- 14/sixteen-team Leagues


In these larger leagues, you need to get as many usable starters as possible, depth is key. It does you no good to trade up for a stud if losing them due to injury costs you your games. The previously used example of 100 good players only allowing owners to have about six good players per team. Let us say two of those six are elite and the other four are just average. If you can trade those two elite players for maybe two average players and then a high upside depth guy each. You now have eight good players overall and added two guys to your bench that may one day become a contributor. This is how you get an edge in these deeper leagues, just having more startable guys available to you than your opponents. In sixteen-team leagues QBs become the most valuable, there are only 32 teams in the NFL, and in a sixteen-team league, you could potentially have 32 starting QBs each week so making sure you can secure three guys is crucial. As for TE in a large league getting a stud is less important. The change from ten to sixteen starting TEs in your league means that you will be facing bad TEs more often and can get by with a guy that is around TE8. Now let us look at how I would handle a sixteen-team draft, assuming pick 1.08.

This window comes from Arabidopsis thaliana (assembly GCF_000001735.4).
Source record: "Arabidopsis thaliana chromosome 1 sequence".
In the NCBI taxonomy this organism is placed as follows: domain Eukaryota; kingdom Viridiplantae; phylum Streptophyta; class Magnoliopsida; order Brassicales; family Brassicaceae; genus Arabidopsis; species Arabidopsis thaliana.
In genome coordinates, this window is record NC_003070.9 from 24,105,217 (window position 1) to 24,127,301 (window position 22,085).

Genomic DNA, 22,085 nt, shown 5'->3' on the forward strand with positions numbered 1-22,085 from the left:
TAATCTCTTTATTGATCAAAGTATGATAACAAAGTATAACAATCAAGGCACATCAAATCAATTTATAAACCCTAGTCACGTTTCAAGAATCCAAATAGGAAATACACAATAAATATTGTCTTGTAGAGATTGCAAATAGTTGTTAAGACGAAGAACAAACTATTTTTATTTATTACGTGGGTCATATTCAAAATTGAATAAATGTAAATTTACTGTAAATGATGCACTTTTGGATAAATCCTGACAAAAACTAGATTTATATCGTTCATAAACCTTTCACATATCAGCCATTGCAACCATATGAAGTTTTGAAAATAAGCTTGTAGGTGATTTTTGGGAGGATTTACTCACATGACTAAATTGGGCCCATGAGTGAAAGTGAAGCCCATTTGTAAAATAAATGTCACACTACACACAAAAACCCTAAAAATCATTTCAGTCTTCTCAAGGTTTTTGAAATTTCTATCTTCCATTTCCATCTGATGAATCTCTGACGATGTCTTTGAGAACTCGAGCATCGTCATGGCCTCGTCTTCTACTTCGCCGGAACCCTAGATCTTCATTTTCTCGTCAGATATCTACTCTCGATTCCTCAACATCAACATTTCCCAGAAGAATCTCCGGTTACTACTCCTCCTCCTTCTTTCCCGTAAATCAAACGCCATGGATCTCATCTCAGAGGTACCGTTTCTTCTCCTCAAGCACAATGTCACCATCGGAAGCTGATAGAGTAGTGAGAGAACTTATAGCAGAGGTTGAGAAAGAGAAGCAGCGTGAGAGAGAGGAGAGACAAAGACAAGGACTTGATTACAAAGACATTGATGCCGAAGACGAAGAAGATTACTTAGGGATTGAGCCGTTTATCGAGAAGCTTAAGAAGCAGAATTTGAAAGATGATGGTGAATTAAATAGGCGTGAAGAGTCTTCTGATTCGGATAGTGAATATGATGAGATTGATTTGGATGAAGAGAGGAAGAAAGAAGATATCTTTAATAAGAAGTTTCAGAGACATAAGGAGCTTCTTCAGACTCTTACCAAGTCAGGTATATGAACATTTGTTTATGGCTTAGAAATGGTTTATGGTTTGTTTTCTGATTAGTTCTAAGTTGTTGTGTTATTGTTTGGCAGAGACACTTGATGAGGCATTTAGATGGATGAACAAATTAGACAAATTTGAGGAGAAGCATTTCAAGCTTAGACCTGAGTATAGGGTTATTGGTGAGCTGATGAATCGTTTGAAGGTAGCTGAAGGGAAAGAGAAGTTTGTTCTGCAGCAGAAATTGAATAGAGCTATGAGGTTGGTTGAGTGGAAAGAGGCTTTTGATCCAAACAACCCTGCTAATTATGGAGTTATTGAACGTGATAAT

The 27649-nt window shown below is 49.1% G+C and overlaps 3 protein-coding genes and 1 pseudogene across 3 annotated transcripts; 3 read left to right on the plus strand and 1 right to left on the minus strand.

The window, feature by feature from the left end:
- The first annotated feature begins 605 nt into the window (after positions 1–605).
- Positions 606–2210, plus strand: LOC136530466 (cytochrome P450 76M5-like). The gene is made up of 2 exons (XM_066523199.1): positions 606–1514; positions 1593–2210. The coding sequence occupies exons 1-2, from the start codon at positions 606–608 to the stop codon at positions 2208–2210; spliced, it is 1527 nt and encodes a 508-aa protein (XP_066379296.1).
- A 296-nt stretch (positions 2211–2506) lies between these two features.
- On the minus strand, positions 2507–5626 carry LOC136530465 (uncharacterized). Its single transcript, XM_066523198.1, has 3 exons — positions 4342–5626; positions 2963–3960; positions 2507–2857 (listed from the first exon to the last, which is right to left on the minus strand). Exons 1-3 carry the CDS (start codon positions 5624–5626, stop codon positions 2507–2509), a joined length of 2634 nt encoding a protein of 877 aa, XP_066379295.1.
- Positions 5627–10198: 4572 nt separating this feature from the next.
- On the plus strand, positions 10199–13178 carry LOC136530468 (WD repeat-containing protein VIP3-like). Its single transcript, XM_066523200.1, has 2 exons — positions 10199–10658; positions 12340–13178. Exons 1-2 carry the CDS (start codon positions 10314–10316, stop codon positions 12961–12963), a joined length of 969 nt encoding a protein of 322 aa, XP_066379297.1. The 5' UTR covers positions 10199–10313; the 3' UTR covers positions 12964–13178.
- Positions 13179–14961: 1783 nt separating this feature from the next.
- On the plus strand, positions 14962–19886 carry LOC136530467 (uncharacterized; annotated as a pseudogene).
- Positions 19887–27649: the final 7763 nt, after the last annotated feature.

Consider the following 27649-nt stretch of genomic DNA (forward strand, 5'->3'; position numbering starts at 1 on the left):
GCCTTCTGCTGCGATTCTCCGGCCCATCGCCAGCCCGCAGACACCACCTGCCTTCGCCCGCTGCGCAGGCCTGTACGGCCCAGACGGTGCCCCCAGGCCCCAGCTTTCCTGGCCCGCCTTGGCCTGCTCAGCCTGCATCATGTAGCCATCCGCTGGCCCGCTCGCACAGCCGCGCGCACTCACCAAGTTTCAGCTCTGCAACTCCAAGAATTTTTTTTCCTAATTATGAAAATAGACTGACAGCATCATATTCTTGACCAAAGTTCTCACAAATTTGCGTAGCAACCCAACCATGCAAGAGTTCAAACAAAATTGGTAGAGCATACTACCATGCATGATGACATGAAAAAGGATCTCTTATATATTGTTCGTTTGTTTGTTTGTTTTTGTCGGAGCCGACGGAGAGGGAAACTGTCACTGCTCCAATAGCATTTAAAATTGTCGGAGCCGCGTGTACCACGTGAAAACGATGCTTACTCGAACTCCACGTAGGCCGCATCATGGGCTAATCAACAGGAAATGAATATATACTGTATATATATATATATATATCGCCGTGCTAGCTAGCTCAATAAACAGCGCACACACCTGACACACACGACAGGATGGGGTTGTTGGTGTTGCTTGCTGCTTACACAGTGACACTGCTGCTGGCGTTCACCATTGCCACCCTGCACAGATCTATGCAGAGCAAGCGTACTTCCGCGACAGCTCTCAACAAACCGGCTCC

Here we try to hit RB hard early, but we also should remember that one QB early is a MUST. So, I start with JT, Rodgers, and CEH. Getting a set of young workhorses is money in these leagues. If you can trust your RBs and QBs everything else will fall into place. Next, I was not feeling great about the QB choices because there will still a good number of guys left that I felt confident in so I took my WR one that I know I can depend on. Next, we grab our 2nd QB and first TE because we do not want to be at the end of a TE run. Then after that, we start mixing between WR and grabbing RB wherever we see one that we like. Luckily, we also steal a starting QB late and get to leave the draft with three QBs. These larger drafts are way harder to manage. My biggest piece of advice in this is to trade out of the first, second, and third rounds. Just try to sell studs and accumulate as much depth as possible.



My overall remarks would be the following:

  1. Always trade back out of the first if possible, in all formats. The first two rounds and even bleeding into the third are all pretty much the same for me so if you can manage to move your first to pick up a 2nd or 3rd and extra assets, do it.

  2. Always draft young, high-volume RBs. RBs do not typically last past 26-27 so I typically avoid guys that are not on rookie deals anymore. If you can get two to three RBs that are in good offenses and still in their first two seasons you have won your draft.

  3. In smaller leagues, TE early is better. In larger leagues QB early is better.

  4. WR is incredibly deep. Do not draft one in the first three rounds.